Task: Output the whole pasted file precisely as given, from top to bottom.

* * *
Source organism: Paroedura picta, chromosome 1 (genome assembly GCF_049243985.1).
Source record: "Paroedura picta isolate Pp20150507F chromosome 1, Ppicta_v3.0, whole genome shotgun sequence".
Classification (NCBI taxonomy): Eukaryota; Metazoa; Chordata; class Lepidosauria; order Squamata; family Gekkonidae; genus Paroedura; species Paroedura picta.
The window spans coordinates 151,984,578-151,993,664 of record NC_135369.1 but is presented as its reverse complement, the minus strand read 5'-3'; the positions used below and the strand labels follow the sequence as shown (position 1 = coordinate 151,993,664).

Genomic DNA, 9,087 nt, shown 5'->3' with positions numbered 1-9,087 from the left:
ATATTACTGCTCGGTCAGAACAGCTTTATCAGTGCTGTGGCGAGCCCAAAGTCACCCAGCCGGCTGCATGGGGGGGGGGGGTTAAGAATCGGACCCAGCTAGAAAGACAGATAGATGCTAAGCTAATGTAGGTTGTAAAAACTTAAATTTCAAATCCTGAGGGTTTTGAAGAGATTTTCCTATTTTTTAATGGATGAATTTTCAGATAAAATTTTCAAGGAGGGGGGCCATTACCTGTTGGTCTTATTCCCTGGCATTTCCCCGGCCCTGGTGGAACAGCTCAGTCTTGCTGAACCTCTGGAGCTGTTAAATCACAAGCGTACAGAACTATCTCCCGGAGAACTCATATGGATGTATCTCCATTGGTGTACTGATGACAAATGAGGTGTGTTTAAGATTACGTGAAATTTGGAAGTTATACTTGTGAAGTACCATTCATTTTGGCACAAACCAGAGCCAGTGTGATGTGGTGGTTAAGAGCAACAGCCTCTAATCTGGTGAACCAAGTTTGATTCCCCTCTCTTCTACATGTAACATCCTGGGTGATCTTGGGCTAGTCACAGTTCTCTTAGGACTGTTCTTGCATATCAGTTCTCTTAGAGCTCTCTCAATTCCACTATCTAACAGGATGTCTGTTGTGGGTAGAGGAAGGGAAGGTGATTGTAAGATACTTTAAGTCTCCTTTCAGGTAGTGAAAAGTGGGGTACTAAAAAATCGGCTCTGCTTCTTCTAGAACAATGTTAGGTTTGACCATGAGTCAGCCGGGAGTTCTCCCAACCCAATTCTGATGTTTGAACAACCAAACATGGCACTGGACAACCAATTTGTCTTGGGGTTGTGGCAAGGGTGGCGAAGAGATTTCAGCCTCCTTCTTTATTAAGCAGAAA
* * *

Source organism: Paroedura picta, chromosome 1 (genome assembly GCF_049243985.1).
Source record: "Paroedura picta isolate Pp20150507F chromosome 1, Ppicta_v3.0, whole genome shotgun sequence".
Classification (NCBI taxonomy): Eukaryota; Metazoa; Chordata; class Lepidosauria; order Squamata; family Gekkonidae; genus Paroedura; species Paroedura picta.
The window spans coordinates 151,984,578-151,993,664 of record NC_135369.1 but is presented as its reverse complement, the minus strand read 5'-3'; the positions used below and the strand labels follow the sequence as shown (position 1 = coordinate 151,993,664).

Genomic DNA, 9,087 nt, shown 5'->3' with positions numbered 1-9,087 from the left:
ATATTACTGCTCGGTCAGAACAGCTTTATCAGTGCTGTGGCGAGCCCAAAGTCACCCAGCCGGCTGCATGGGGGGGGGGGGTTAAGAATCGGACCCAGCTAGAAAGACAGATAGATGCTAAGCTAATGTAGGTTGTAAAAACTTAAATTTCAAATCCTGAGGGTTTTGAAGAGATTTTCCTATTTTTTAATGGATGAATTTTCAGATAAAATTTTCAAGGAGGGGGGCCATTACCTGTTGGTCTTATTCCCTGGCATTTCCCCGGCCCTGGTGGAACAGCTCAGTCTTGCTGAACCTCTGGAGCTGTTAAATCACAAGCGTACAGAACTATCTCCCGGAGAACTCATATGGATGTATCTCCATTGGTGTACTGATGACAAATGAGGTGTGTTTAAGATTACGTGAAATTTGGAAGTTATACTTGTGAAGTACCATTCATTTTGGCACAAACCAGAGCCAGTGTGATGTGGTGGTTAAGAGCAACAGCCTCTAATCTGGTGAACCAAGTTTGATTCCCCTCTCTTCTACATGTAACATCCTGGGTGATCTTGGGCTAGTCACAGTTCTCTTAGGACTGTTCTTGCATATCAGTTCTCTTAGAGCTCTCTCAATTCCACTATCTAACAGGATGTCTGTTGTGGGTAGAGGAAGGGAAGGTGATTGTAAGATACTTTAAGTCTCCTTTCAGGTAGTGAAAAGTGGGGTACTAAAAAATCGGCTCTGCTTCTTCTAGAACAATGTTAGGTTTGACCATGAGTCAGCCGGGAGTTCTCCCAACCCAATTCTGATGTTTGAACAACCAAACATGGCACTGGACAACCAATTTGTCTTGGGGTTGTGGCAAGGGTGGCGAAGAGATTTCAGCCTCCTTCTTTATTAAGCAGAAA